Demystifying “Spectre” and Putting A Freeze on “Meltdown”

Demystifying “Spectre” and Putting A Freeze on “Meltdown”


By Keith Barthold

While many security threats don’t affect the average worker’s day-to-day experience – you may have not even been aware of a lot of them – the latest two menaces that look to wreak havoc on your computing systems are chip vulnerabilities which are surprisingly common to just about everyone who uses computers, cell phones, servers, and even those operating in the cloud, regardless of which operating system you’re using.

While it’s too early now find out the scope and magnitude of the these most recent security threats, perhaps the biggest takeaway so far is that doing something is NOT always better than doing nothing.

The culprits, “Spectre” and “Meltdown,” were discovered and reported by security researchers at Cyberus Technology, Google, and the Graz University of Technology. Though the details behind these flaws are highly technical, these twin security threats essentially allow programs to steal data which is currently processing on your computer, as one program attempts to obtain data from the sensitive data stored in the memory of other running programs. This information can include passwords, photos, emails, instant messages, and other personal and critical data.

The chip flaws affect modern processors including Intel, AMD, and ARM—affecting almost all computers, servers, cloud operating systems, and cellphones made in the past two decades. Basically, if it has a computer chip in it, it’s likely affected by either Spectre or Meltdown or both.

The good news is that Apple, Google, and Microsoft have released updates for both threats. The not-so-good news is that the patches used are running into significant issues with antivirus products and some of the supposed fixes are causing the dreaded “blue screen of death.” As the patches are being developed, hackers are finding ways to reverse engineer them which makes the exploit more accessible. So when you apply the patch to your device you could be making things much worse.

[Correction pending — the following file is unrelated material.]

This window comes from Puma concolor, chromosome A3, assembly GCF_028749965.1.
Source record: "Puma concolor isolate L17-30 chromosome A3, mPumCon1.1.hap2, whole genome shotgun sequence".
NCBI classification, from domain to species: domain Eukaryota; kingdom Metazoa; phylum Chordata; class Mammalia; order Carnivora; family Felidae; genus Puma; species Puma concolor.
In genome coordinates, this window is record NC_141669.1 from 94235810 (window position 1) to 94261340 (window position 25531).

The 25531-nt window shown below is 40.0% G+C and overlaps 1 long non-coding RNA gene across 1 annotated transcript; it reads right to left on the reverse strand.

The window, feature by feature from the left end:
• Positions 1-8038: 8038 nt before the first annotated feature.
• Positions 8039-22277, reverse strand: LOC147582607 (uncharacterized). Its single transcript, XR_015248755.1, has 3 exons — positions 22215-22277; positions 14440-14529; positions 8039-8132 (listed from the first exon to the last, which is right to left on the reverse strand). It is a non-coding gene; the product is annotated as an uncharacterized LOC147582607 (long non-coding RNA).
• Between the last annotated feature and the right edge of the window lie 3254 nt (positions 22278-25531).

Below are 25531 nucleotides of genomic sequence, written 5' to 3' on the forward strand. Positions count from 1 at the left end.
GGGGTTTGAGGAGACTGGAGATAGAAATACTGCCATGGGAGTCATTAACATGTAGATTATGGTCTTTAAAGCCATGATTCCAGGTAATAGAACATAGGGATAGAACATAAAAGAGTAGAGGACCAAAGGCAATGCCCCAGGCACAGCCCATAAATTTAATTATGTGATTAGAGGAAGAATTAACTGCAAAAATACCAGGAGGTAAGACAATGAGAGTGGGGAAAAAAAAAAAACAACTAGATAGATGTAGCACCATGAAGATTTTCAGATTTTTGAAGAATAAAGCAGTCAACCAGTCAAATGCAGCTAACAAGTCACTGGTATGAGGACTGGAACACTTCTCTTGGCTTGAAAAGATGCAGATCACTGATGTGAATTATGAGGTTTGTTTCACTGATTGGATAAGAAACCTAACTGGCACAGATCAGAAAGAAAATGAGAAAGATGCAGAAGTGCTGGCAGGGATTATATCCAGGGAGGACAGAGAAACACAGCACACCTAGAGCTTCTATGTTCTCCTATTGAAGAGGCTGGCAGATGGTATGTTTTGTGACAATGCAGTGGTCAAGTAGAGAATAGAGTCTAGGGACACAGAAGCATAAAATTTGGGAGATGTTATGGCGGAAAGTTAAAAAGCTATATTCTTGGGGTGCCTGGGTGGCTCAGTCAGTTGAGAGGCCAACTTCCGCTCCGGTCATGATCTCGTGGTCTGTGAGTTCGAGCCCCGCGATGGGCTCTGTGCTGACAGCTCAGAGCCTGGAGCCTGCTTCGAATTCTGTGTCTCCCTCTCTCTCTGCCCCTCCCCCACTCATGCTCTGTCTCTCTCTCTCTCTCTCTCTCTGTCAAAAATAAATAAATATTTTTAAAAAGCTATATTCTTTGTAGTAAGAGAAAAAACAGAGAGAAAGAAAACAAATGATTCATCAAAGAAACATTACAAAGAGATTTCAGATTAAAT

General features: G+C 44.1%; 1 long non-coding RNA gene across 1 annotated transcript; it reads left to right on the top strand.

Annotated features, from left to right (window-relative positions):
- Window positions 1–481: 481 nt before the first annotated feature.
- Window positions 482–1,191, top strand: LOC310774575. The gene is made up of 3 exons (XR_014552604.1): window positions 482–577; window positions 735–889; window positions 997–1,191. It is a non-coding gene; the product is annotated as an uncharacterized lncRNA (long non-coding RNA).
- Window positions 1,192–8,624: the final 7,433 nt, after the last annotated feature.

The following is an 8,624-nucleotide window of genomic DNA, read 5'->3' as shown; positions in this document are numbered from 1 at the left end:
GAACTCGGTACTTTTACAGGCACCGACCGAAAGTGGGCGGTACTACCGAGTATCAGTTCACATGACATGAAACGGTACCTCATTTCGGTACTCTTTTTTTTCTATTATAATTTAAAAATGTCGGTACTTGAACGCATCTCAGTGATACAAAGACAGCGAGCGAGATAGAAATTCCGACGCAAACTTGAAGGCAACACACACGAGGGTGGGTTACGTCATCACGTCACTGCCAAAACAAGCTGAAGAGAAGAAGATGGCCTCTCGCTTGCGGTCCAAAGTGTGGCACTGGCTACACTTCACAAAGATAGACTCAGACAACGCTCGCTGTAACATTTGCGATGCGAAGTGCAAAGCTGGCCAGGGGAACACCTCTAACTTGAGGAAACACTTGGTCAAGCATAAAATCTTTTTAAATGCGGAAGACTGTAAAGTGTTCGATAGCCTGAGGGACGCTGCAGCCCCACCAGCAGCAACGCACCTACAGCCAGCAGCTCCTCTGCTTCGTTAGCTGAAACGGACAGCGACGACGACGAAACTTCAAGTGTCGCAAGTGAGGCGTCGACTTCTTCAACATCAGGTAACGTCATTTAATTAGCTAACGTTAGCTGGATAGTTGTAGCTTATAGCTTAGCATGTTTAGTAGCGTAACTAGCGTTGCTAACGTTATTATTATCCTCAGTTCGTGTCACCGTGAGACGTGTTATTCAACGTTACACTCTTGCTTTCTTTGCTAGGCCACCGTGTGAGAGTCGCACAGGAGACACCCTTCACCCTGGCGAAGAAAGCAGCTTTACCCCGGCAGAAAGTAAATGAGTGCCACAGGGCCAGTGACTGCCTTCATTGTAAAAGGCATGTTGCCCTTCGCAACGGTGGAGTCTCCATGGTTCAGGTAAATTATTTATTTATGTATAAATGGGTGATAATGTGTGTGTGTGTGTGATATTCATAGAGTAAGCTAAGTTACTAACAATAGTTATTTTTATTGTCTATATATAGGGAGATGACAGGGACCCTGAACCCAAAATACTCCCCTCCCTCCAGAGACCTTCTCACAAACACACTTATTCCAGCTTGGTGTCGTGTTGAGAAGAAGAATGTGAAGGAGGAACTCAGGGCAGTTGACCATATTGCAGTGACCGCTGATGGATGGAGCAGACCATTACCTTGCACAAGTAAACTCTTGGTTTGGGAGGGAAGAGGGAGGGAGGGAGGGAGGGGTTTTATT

I can’t say it enough or with enough emphasis: doing something is NOT always better than doing nothing. Thousands of people rushed to apply the earliest patch available, and now thousands of businesses and individuals are facing those fatalistic blue screens. You have to be wise when you patch because people are patching too early and not being selective. The value that DKB brings is that we review all patches. In the cases of Spectre and Meltdown, we’ve chosen to delay using the initial, premature “quick fixes” because the damage done by them have outweighed the security threat.

Many experts claim that software patches may not be enough to fully mend Spectre, which deceives applications into divulging restricted data. Users will have to wait for processor redesigns in the next generation of chips. Fortunately, it is more difficult for hackers to take advantage of Spectre.

And others suggest that attempting to fix the problems may slow a computer’s performance, especially on devices more than five years old. The New York Times recently reported that researchers claim some fixes could slow down computers by as much as 30 percent.

DKB has sent out communication to all of our clients recommending that we wait for “official” patches promised by Microsoft and our anti-virus vendor and that users update their devices and browser software when they become available


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